In present-day Montreal, globetrotting DJ Antoine (Kevin Parent) is two years into a passionate relationship with Rose (Evelyn Brochu), having left life-long partner Carole (Hélène Florent) and their daughters. Meanwhile, in a grimy 1969 Paris, cash-strapped Jacqueline (Vanassa Paradis) single-handedly raises her seven-year-old Down Syndrome son Laurent (Marin Gerrier). She places him in a non-specialised school, where Laurent succumbs to a powerful case of puppy love. Jacqueline's struggles to cope with this development are recalled by Carole in her dreams.

Narrative tapestry weaves emotional wonders.

Playful, painful, willfully strange, deeply emotional and deliberately, delightfully obscure at times, Café de Flore, from French-Canadian writer-director Jean-Marc Vallée (C.R.A.Z.Y.), is a puzzle-film par excellence.

Watching it you can become momentarily confused and frustrated, unsure of why and where you are, yet the experience of the film is so sensuous and the characters so vivid and authentic it really doesn’t matter. Like a badly tuned radio receiver, the way it transmits its information is only sometimes loud and clear.

Eventually, Vallée keys the film’s different 'channels’ of narrative and arranges his story so that it finally appears as an elegant design. It’s important to emphasise that Vallée’s style is no gimmick; he’s playing with our perceptions because his character’s own grip on their day-to-day experience is tenuous.

Its very form – where we jump back and forwards in time, confusing characters, lovers, allegiances, marriages – seems intended to reflect the way our memories and emotions are confused by our desires, needs, and our own personal and private obsessions. It’s a film about memory and loss, and the ties that bind but rarely bond.

The film offers a split narrative. One concerns fortysomething DJ Antoine (Kevin Parent), who is set up as a 'perfect’ family man. He has two daughters (Joanny Corbeil-Picher, Rosalie Fortier) and a lover, Rose (Evelyne Brochu), who, as the movie opens, we assume is his young wife. Later we find out that Antoine left dark-haired Carole (Helene Florent), his actual wife, for Rose, and Carole is devastated. Her grief manifests itself in apparitions, nightmares, and dreams; she sleepwalks, takes pharmaceuticals and waits for Antoine to come to his senses. This storyline is shot in a conventional and perhaps 'fashionable’ indie-style; camera often hand-held, subjective framing, soft-light, real locations, with a sound design keyed to the subjective experience of the main characters. It’s like, in other words, we’re trapped inside their heads and experience.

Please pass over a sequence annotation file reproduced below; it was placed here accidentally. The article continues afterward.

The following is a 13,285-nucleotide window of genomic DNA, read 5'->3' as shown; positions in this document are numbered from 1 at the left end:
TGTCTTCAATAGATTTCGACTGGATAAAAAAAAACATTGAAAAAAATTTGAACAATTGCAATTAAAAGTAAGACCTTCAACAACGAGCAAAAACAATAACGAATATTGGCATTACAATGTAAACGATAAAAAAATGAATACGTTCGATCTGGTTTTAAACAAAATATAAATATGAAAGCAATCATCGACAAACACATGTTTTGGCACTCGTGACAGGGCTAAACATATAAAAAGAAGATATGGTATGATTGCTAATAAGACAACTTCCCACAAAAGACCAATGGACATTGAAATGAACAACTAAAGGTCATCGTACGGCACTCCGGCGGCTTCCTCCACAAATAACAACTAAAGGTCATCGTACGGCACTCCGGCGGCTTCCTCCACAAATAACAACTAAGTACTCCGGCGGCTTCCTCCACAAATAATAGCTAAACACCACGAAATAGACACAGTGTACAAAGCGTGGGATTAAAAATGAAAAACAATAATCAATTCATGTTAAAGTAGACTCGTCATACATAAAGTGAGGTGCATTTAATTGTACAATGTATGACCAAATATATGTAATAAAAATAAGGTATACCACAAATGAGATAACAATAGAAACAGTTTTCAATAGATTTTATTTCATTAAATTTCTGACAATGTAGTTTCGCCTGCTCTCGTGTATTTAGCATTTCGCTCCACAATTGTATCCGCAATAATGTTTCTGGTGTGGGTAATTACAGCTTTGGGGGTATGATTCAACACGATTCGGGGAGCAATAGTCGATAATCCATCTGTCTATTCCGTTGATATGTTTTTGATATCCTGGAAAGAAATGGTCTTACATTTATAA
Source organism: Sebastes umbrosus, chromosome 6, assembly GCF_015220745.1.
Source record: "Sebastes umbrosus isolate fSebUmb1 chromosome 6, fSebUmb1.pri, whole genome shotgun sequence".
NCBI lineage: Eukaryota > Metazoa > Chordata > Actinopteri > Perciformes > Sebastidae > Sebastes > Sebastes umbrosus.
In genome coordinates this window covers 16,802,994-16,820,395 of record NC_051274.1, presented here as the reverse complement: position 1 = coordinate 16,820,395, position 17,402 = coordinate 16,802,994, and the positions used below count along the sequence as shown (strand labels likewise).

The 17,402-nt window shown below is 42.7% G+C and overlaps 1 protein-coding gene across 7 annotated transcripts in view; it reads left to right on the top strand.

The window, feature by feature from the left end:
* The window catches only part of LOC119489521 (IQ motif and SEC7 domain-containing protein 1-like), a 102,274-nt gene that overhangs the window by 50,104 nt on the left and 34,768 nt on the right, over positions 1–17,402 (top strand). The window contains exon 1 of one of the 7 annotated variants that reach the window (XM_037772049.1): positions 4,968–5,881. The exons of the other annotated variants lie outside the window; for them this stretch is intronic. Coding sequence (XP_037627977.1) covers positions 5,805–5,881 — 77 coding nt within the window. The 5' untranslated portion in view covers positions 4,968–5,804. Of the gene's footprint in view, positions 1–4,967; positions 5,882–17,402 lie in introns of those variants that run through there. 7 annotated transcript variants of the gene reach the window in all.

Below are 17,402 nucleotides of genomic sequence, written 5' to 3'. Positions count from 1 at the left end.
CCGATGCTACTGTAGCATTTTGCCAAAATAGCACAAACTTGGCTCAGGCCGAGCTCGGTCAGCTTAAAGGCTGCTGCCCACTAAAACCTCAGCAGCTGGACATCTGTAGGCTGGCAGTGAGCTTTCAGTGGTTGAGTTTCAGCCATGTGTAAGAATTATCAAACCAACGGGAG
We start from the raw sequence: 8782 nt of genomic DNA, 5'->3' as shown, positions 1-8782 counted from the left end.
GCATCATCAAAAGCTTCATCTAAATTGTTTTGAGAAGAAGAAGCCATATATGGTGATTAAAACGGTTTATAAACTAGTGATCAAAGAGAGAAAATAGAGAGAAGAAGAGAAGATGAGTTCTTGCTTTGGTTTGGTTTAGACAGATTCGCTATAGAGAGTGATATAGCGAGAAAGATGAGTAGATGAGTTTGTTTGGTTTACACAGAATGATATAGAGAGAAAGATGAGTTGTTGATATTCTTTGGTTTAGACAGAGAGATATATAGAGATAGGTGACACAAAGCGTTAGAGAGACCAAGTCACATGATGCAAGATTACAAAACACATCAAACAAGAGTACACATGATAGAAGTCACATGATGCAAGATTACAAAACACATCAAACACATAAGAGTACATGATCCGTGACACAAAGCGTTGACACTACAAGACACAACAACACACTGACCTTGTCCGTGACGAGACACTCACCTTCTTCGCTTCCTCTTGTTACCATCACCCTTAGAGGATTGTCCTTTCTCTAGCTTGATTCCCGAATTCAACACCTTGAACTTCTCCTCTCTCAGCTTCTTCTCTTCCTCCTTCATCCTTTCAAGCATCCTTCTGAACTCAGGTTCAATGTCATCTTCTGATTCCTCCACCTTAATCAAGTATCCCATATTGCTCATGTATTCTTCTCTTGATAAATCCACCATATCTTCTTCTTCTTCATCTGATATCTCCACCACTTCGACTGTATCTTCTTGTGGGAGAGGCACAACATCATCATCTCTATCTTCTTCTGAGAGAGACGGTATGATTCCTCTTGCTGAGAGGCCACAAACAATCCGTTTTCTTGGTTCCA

The other storyline seems to have absolutely nothing to do with Antonie’s world, his past or anyone in his life at all, and besides its 'straightforward’ design and shooting style, is in stark contrast with the modern narrative.

In late '60s Paris, Jacqueline (Vanessa Paradis) raises her Down syndrome boy, Laurent (Marin Gerrier), as a single mother. She is obsessively devoted to the boy. When Laurent finds a girlfriend at school, a little blond beauty with Down syndrome called Véro (Alice Dubois), Jacqueline reacts with spite, fear, and outrage. She is, in other words, madly jealous and whenever she can, tries to 'get between’ Laurent and his 'soul mate’.

Since cinema schools us to assume that all characters, situations, and plot points ought to be, should be, 'paid off’ with comforting resolutions, Vallée’s duel plots that seem to be completely independent of one another ought to be enough to drive some viewers crazy. Still, there is a connection between the Antoine/Claire/Rose yarn and Jacqueline’s struggle. And when it’s finally revealed, it’s moving and powerful and it makes perfect emotional sense and – it’s not giving anything away here – it comes out of faith, and hope for something that transcends our pain.

In a way, Café de Flore is a musical film (though certainly not a musical). Much of its emotional kick derives from the way Vallée uses songs, fragments of tunes, even certain instruments to trigger a narrative shift or a character’s conscious memory; Pink Floyd’s 'Breathe’ from The Dark Side of the Moon and Iceland’s Sigur Ros’ spacey 'Svefn-g-englar’ have important moments here, but it’s Doctor Rockit’s 'Café de Flore’ that has the richest emotional resonance for the characters. (It’s heard in its original incarnation too.) Vallée’s movie is like music; it is heart thing not a head thing. It suggests sometimes it’s good to stop making sense, and just feel.

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2 hours
In Cinemas 26 April 2012,